Root systemEdit

Living in an extremely wet climate, the Sitka spruce has a shallow root system with long lateral roots and few branchings.[7]

Fire dangerEdit

Despite the prevalence of Sitka spruce in cool, wet climates, its thin bark and shallow root system make it susceptible to fire damage.[7]


DNA analysis[8][9] has shown that only Picea breweriana has a more basal position than Sitka spruce to the rest of the spruce. The other 33 species of spruce are more derived, which suggests that Picea originated in North America.[8]

Distribution and habitatEdit

Sitka spruce forest in the Olympic Mountains, Washington

Sitka spruce is native to the west coast of North America, with its northwestern limit on Kenai Peninsula, Alaska, and its southeastern limit near Fort Bragg in northern California. It is closely associated with the temperate rain forests and is found within a few kilometers of the coast in the southern portion of its range. North of Oregon, its range extends inland along river floodplains, but nowhere does its range extend more than 80 km (50 mi) from the Pacific Ocean and its inlets. Sitka spruce also grows on the west coast of Norway, where it is considered an invasive species.[citation needed]


Sitka spruce is of major importance in forestry for timber and paper production. Outside its native range, it is particularly valued for its fast growth on poor soils and exposed sites where few other trees can prosper; in ideal conditions, young trees may grow 1.5 m (4.9 ft) per year. It is naturalized in some parts of Ireland and Great Britain, where it was introduced in 1831 by David Douglas,[10] and New Zealand, though not so extensively as to be considered invasive. Sitka spruce is also planted extensively in Denmark, Norway, and Iceland.[11][12] In Norway, Sitka spruce was introduced in the early 1900s. An estimated 50,000 hectares (120,000 acres) have been planted in Norway, mainly along the coast from Vest-Agder in the south to Troms in the north. It is more tolerant to wind and saline ocean air, and grows faster than the native Norway spruce.[13] But in Norway, the Sitka spruce is now considered an invasive species, and effort to get rid of it is being made.[14][15]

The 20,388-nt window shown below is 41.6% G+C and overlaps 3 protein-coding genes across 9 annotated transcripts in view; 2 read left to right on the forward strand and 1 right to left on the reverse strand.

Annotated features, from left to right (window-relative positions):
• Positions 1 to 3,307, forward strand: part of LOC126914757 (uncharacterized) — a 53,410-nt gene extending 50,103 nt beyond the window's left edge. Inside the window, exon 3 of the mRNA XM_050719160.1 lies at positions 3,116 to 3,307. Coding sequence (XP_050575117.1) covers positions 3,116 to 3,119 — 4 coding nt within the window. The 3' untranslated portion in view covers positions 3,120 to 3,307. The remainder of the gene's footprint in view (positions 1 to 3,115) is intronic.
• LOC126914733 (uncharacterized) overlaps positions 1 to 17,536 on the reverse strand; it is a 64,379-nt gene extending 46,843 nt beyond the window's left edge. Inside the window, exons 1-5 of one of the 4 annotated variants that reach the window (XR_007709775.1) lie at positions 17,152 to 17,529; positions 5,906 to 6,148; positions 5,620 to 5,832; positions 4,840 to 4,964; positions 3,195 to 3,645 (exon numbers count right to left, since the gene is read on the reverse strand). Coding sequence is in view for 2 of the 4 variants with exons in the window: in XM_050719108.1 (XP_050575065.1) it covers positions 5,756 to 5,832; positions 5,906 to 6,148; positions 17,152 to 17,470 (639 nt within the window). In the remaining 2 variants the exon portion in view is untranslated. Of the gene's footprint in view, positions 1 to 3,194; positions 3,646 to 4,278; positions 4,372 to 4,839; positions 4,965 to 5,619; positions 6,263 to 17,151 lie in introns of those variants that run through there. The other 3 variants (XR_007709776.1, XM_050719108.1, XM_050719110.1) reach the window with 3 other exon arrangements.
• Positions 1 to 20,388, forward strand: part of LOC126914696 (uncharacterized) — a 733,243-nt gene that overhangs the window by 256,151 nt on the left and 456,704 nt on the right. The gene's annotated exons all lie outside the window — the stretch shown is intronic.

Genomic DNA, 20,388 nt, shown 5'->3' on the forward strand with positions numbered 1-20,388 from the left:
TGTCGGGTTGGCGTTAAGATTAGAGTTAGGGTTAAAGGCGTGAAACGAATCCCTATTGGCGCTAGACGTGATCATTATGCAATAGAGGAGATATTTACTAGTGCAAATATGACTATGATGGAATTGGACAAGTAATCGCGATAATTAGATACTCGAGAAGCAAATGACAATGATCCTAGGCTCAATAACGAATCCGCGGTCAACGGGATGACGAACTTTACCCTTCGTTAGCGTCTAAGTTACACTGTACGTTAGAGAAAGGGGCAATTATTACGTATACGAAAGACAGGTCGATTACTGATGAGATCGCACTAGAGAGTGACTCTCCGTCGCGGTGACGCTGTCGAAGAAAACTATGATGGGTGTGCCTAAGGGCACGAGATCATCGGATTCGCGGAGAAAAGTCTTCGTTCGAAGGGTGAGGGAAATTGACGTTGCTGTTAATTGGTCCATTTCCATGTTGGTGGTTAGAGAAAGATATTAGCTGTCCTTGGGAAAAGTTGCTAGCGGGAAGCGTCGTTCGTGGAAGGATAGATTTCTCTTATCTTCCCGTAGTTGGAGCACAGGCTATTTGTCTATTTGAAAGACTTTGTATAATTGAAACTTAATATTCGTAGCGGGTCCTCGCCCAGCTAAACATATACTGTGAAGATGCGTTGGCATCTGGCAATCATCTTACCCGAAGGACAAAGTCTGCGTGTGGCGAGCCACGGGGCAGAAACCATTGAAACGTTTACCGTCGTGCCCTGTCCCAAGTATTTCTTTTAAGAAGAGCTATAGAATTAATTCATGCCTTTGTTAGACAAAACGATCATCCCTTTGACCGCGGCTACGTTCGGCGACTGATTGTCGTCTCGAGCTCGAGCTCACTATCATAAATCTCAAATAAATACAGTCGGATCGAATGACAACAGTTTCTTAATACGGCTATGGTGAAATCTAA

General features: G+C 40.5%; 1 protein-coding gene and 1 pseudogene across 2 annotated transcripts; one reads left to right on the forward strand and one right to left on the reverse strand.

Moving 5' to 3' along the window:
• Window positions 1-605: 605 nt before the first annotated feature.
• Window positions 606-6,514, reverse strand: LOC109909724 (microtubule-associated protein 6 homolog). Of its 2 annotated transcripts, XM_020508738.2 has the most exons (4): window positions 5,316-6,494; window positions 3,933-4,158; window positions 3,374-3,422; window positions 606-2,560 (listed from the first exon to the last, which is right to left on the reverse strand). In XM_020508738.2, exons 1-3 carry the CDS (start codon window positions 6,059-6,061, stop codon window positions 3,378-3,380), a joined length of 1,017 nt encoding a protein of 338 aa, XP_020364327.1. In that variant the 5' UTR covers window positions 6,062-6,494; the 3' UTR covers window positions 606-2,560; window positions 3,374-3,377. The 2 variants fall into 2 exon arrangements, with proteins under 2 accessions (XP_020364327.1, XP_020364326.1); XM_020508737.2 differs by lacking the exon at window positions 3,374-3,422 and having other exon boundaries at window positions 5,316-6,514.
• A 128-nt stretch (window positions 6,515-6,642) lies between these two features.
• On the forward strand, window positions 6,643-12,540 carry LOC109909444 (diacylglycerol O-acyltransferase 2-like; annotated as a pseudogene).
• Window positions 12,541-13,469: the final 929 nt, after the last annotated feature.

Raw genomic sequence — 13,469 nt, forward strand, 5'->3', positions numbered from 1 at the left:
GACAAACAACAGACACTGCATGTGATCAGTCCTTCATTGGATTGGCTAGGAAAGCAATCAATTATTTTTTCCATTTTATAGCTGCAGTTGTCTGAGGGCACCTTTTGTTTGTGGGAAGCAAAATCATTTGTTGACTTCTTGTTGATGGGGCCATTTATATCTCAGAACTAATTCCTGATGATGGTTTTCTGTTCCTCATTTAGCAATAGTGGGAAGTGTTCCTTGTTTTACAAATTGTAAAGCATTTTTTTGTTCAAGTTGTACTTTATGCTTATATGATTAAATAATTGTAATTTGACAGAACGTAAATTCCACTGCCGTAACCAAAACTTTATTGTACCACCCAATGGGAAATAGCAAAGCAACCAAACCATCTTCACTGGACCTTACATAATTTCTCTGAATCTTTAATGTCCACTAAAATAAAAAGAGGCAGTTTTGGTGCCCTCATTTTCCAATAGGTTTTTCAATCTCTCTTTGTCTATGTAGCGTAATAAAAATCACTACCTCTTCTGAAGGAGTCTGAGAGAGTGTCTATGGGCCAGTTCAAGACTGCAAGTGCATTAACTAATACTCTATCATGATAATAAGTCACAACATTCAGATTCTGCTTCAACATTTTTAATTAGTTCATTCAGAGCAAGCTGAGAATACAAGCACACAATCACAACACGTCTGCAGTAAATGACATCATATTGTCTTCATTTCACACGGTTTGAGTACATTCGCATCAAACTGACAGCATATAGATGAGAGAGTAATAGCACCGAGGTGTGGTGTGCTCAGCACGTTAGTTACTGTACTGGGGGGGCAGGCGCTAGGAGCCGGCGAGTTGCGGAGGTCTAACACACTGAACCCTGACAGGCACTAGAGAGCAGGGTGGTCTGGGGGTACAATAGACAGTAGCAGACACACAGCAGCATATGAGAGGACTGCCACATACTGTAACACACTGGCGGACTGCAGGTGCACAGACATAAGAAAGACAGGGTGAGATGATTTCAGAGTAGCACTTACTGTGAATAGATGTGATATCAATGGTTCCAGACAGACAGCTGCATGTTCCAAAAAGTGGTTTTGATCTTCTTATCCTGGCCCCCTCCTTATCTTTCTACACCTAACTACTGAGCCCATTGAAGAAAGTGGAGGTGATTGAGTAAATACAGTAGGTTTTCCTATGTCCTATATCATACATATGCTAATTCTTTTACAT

Sitka spruce is used widely in piano, harp, violin, and guitar manufacture, as its high strength-to-weight ratio and regular, knot-free rings make it an excellent conductor of sound. For these reasons, the wood is also an important material for sailboat spars, and aircraft wing spars (including flying models). The Wright brothers' Flyer was built using Sitka spruce, as were many aircraft before World War II; during that war, aircraft such as the British Mosquito used it as a substitute for strategically important aluminium.

Newly grown tips of Sitka spruce branches are used to flavor spruce beer and are boiled to make syrup.[16][17]

The root bark of Sitka spruce trees is used in Native Alaskan basket-weaving designs.[18]


Kiidk'yaas in 1984

A unique specimen with golden foliage that used to grow on Haida Gwaii, known as Kiidk'yaas or "The Golden Spruce", is sacred to the Haida Native American people. It was illegally felled in 1997 by Grant Hadwin, although saplings grown from cuttings can now be found near its original site.


The stilbene glucosides astringin, isorhapontin, and piceid can be found in the bark of Picea sitchensis.[19][20]